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Old 08-02-2009, 06:07 AM   #91
garandman
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Quote:
Originally Posted by BobbySands
i have both a GS and a [DL1000] V-Strom, along with a plated XR400 and a bit of time on a KTM 950.
the Strom is not worth a good spit on a trail. of note
//
DL1000. Duh. You hate yours - we get it.

According to the 2005 and 2006 Motorradfahrer comparison, the 1200GS has a whopping 0.4" additional ground clearance compared to the winning DL650. So just fill the tank enough to go as far as the 1200.

The 1200GS is an "Around the world bike" if you have a Land Rover following you and BMW to replace the bike when you break the rear subframe and then fry the electronics welding it. But it's nice to see you like something. And it means you have friends, who you will definitely need if you ever drop your 1200GS on a trail.

What you don't see is a bunch of DL650 owners whose biggest adventure is a ride to the dealer for service, a latte', and some new clothing......
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garandman screwed with this post 08-02-2009 at 07:25 AM
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Old 08-02-2009, 09:36 AM   #92
Flying Monkey
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I bought a Strom with the plan of exploring the dirt roads in Florida and maybe doing some longer trips.

Took it off the paved road once. The handling in the dirt was so poor that I never tried it again.

On the pavement, there are other bikes in my stable that simply work much better.

Had the Strom for 1 1/2 years, and got tired of walking around it to get to my other bikes. Got a good offer, and it found a new home.

Just my two cents!
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Old 08-02-2009, 09:45 AM   #93
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Or not carrying enough speed (momentum).

Quote:
Originally Posted by garandman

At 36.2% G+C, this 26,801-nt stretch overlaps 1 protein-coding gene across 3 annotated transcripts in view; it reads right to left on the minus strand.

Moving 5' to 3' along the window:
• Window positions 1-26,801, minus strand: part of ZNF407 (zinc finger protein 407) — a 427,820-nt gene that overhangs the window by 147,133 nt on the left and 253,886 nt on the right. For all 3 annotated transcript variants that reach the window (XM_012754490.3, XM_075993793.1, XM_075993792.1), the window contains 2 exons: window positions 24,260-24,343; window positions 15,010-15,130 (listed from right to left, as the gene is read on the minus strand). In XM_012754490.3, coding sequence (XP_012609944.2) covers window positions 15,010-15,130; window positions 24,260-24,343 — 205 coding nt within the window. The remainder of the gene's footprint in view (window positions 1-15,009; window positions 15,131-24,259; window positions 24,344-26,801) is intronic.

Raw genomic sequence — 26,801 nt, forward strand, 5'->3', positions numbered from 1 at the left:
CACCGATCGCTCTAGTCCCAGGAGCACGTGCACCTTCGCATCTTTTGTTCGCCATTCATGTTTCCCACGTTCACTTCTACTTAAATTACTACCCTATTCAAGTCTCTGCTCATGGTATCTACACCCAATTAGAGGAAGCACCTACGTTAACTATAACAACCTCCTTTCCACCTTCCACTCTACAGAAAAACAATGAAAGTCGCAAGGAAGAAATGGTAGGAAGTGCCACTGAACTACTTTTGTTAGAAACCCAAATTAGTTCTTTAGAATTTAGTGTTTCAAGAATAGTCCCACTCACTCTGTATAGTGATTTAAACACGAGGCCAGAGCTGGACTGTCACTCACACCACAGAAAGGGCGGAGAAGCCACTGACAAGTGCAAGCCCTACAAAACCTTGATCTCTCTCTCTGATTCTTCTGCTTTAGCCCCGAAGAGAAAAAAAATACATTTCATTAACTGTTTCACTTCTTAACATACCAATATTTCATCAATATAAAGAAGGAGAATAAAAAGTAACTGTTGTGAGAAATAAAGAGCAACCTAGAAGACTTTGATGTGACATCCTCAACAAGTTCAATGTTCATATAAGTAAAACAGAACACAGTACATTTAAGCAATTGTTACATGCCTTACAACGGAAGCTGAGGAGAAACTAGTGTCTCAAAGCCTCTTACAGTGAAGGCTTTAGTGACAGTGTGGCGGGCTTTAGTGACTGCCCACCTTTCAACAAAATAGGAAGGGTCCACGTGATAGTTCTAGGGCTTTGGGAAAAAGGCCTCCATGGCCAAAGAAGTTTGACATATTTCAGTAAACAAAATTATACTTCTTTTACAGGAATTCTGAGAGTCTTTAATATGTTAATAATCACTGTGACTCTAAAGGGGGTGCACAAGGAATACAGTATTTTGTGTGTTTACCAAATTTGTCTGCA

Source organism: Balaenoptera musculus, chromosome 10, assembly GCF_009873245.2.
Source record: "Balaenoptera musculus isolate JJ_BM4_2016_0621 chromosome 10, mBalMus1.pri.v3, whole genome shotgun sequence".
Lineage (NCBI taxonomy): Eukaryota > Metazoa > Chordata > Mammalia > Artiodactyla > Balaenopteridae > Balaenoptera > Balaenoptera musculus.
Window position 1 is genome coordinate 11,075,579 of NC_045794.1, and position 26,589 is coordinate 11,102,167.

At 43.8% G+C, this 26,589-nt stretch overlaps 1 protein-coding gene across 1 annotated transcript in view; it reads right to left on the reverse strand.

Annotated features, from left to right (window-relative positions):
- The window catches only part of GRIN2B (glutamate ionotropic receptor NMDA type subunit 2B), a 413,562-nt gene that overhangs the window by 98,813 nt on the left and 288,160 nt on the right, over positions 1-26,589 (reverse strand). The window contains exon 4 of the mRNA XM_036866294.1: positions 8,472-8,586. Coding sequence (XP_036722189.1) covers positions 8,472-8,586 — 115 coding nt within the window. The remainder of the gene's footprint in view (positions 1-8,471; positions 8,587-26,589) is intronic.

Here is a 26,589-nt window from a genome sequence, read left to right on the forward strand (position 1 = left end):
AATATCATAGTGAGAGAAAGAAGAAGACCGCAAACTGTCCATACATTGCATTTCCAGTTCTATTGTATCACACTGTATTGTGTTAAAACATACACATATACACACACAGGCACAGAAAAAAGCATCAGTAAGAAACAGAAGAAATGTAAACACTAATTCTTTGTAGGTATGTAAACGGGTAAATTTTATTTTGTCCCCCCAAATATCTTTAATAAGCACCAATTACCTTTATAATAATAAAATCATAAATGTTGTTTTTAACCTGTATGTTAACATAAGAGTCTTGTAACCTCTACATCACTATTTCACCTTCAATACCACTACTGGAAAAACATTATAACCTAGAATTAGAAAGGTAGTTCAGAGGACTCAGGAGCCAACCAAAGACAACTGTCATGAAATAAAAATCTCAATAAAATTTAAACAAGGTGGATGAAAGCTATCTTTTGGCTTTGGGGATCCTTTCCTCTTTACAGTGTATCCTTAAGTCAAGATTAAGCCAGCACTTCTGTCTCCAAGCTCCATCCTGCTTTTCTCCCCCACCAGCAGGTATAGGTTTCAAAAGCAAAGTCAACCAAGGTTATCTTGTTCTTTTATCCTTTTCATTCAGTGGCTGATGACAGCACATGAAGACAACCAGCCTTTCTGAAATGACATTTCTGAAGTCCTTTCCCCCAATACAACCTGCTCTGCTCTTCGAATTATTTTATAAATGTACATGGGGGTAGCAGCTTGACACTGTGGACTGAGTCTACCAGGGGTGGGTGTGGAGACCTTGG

Too heavy for soft sand, though.

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Old 08-02-2009, 09:30 PM   #94
mtwillyman
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Wee is a great all arounder

Better men then I can ride the Wee really off road. Ha Ha! For one up touring and gravel roads, I love it. All the bickering over whether the Strom is dirt worthy is pretty funny. People with way more bucks then me trash R1200GS's every day offroad. A DRZ 400S makes more sense when trail riding. I view my Wee as a great all around motorsicle. YMMV. Peace.
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Old 08-04-2009, 10:05 AM   #95
Schlug
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Quote:
Originally Posted by garandman
DL1000. Duh. You hate yours - we get it.

According to the 2005 and 2006 Motorradfahrer comparison, the 1200GS has a whopping 0.4" additional ground clearance compared to the winning DL650. So just fill the tank enough to go as far as the 1200.

The 1200GS is an "Around the world bike" if you have a Land Rover following you and BMW to replace the bike when you break the rear subframe and then fry the electronics welding it. But it's nice to see you like something. And it means you have friends, who you will definitely need if you ever drop your 1200GS on a trail.

What you don't see is a bunch of DL650 owners whose biggest adventure is a ride to the dealer for service, a latte', and some new clothing......
i don't hate my V-Strom (that i still own, by the bye) but, i am able to make a unique comparison seeing as many 'pundits' here have had one or the other. while they can talk about their bike all they can do is quote magazine reviews or DVD's regarding the other.

i'll correct a couple of items, though.

i have an 1150, not a 1200. the ground clearance on my Strom is nowhere near that of my GS. don't make me pull both out and take pictures, because i will. more importantly, it's not what the solely the ground clearance that's at issue, but what happens once the clearance has been exceeded. on the Strom, you smash your exhaust header flat like pancake or crumple your aftermarket bash plate. on the 1150 you run against a smooth double bash plate (included) and if you add a additional plate, you run along your smooth cat/collector guard which bolts to the (included with the bike) centrestand.

i've never ridden the little Wee. i'm sure it's a great bike for commuting, what-have-you. i pass one near my house that goes to and from work every day. the owner has one 'long' trip (3 hours up north) and a few trips to the shops on it.

the larger point, if you can drop your Strom defense for a bit, is that neither of these bikes is a dirt bike. i do say the Strom is even more removed from it (cast wheels-- stop right there) but these are adventure bikes and nothing more.